The translation from memory to postmemory : the mother-daughter dialogue in post-Holocaust literature / by Sonja Julia Wandelt
Includes bibliographical references (p.215-241)
This dissertation investigates the transfer of memories and experiences of World War II and the Holocaust from the first to the second generation in texts from German, Swedish, French, and American literature. This study focuses on the dialogue between mothers and daughters as a site of this memory transmission. Drawing on criticism by Marianne Hirsch, Shoshana Felman, Dori Laub, and Cathy Caruth to examine the condition of post-Holocaust memory discourses, this work suggests the notion of “translation” as an effective way to conceptualize the transmission of memory between the generations and the subsequent transformation into postmemory. This research looks at autobiographical texts, novels, and film that stress the communicative and reparative dimensions in the intergenerational interactions and their impact on both personal and cultural identity formations. Full chapters of this dissertation are devoted to the non-fiction film and book Ninas Resa [Nina's Journey] by Swedish filmmaker Lena Einhorn, the French-language novel La Compagnie des Spectres [The Company of Ghosts] by Lydie Salvayre, Uwe Johnson's German-language work Jahrestage [Anniversaries], and the novel Kindheitsmuster [Patterns of Childhood ] by GDR author Christa Wolf.All of these texts evoke layers of translation in the communicative process between the generations. The daughters help their mothers unlock and vocalize the past, and in a second step often attempt to adopt and integrate their mother's stories into their own cultural-political framework of references and speech. Lena Einhorn's and Lydie Salvayre's texts, written from the victims' perspective, demonstrate the demands of “listening to trauma” and the daughters' need to position themselves as mediators and literally translators between their mother's story and the outside world. The moment of translation in Johnson's and Wolf's texts, presented from the perspective of German perpetration, is simultaneously a process of close association with and separation from the parents' shameful past. An analysis of the dialogic encounter between mothers and daughters in all of the texts shows that postmemory emerges as a translation of the mother's original memory.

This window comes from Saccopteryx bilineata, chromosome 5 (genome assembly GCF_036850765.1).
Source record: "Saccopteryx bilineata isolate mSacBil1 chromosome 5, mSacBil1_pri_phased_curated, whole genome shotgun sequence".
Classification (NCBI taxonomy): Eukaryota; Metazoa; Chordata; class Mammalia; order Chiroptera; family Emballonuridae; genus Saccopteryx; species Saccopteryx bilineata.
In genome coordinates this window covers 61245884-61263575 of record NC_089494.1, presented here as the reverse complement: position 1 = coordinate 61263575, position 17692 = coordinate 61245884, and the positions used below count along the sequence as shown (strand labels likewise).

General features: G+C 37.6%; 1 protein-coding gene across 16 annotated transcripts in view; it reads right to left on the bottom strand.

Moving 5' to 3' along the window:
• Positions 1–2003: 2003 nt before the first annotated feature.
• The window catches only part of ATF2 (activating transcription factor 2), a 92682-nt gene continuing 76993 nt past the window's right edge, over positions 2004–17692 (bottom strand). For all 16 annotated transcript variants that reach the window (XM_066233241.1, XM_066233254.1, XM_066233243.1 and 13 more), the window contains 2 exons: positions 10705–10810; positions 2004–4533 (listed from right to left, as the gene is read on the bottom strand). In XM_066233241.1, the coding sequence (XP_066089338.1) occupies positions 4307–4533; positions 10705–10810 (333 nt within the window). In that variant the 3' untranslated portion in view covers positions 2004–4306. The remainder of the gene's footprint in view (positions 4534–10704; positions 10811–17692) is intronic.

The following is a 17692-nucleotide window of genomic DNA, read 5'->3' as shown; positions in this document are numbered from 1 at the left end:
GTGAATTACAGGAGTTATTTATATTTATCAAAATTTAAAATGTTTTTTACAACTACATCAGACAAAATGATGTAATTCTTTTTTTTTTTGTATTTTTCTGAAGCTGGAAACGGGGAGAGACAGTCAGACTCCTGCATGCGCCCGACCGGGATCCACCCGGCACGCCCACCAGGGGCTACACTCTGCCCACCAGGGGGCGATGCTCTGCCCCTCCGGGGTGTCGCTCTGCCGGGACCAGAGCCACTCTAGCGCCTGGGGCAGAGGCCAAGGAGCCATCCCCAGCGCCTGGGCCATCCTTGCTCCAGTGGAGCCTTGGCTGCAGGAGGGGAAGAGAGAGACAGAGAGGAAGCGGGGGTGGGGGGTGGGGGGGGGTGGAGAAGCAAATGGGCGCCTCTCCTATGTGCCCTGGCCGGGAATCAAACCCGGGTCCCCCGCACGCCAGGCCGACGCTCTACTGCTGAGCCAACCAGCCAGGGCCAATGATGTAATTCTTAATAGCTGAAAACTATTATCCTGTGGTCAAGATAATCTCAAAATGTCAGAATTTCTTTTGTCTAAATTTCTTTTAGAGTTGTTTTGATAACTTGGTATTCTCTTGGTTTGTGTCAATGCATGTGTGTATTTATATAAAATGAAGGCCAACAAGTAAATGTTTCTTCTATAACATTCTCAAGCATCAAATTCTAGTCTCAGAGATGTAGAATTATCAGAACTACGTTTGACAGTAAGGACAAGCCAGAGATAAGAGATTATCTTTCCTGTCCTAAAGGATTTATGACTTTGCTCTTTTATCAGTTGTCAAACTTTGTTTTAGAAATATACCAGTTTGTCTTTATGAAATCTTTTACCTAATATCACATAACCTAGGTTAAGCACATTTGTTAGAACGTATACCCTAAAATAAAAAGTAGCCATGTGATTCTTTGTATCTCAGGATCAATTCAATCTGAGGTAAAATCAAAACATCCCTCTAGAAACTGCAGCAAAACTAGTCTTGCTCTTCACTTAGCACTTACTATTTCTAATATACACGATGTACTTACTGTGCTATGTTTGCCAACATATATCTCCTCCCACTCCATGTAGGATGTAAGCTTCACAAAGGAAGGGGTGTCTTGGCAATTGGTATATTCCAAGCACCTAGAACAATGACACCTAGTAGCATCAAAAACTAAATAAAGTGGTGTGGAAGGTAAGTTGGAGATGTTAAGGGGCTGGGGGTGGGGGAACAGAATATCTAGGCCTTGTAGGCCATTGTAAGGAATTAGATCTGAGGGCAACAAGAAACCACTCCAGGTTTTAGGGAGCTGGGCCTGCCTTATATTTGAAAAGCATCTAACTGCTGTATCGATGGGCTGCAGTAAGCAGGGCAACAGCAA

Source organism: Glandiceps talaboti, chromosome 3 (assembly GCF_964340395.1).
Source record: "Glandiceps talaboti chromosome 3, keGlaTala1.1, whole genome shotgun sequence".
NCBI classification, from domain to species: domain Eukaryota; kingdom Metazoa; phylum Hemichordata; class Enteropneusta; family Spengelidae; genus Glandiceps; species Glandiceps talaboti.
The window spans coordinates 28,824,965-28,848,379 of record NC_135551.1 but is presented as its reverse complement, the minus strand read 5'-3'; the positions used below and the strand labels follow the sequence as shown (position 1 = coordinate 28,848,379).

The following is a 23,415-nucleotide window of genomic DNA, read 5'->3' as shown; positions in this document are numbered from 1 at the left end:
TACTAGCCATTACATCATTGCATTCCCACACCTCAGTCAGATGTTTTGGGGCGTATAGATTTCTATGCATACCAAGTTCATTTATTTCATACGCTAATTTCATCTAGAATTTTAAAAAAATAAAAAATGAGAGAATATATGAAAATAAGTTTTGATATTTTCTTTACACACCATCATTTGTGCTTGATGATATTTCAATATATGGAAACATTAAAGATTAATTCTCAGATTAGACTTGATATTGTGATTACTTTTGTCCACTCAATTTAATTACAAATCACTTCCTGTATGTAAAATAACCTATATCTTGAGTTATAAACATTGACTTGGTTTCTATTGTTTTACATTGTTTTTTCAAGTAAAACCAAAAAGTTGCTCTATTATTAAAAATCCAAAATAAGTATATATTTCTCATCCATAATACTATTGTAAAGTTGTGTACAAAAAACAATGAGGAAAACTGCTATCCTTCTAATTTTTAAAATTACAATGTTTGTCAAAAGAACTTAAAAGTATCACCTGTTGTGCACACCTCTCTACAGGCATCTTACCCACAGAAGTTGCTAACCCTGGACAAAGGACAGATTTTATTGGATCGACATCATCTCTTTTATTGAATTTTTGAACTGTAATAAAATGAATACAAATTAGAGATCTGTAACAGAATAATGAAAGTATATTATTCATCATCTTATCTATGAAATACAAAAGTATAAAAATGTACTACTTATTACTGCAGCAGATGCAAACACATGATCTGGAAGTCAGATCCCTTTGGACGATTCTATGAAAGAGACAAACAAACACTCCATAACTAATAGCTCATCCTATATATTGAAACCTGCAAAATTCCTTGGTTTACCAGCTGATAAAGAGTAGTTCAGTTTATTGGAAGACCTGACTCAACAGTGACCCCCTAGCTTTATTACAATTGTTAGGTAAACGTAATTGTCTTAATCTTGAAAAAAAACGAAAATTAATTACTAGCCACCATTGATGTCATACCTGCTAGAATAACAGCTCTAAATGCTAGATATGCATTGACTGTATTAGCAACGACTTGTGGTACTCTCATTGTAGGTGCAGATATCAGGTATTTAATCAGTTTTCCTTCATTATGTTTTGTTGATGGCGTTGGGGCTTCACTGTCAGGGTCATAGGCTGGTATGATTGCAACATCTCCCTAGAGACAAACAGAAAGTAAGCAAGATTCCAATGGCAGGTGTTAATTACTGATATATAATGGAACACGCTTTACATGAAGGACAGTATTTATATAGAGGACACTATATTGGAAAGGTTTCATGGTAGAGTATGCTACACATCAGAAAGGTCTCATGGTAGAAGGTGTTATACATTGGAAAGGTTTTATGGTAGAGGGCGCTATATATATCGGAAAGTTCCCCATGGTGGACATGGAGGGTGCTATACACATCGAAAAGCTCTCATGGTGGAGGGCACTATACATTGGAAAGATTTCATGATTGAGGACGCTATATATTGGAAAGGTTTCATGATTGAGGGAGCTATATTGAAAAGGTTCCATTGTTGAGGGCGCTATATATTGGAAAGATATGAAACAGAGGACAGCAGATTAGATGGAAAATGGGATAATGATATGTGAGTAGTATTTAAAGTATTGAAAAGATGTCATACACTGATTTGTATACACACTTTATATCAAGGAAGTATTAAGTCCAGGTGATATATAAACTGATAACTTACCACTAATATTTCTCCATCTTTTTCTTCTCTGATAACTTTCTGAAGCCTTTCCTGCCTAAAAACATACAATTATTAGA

Record last modified: 2018-05-18 16:20:00
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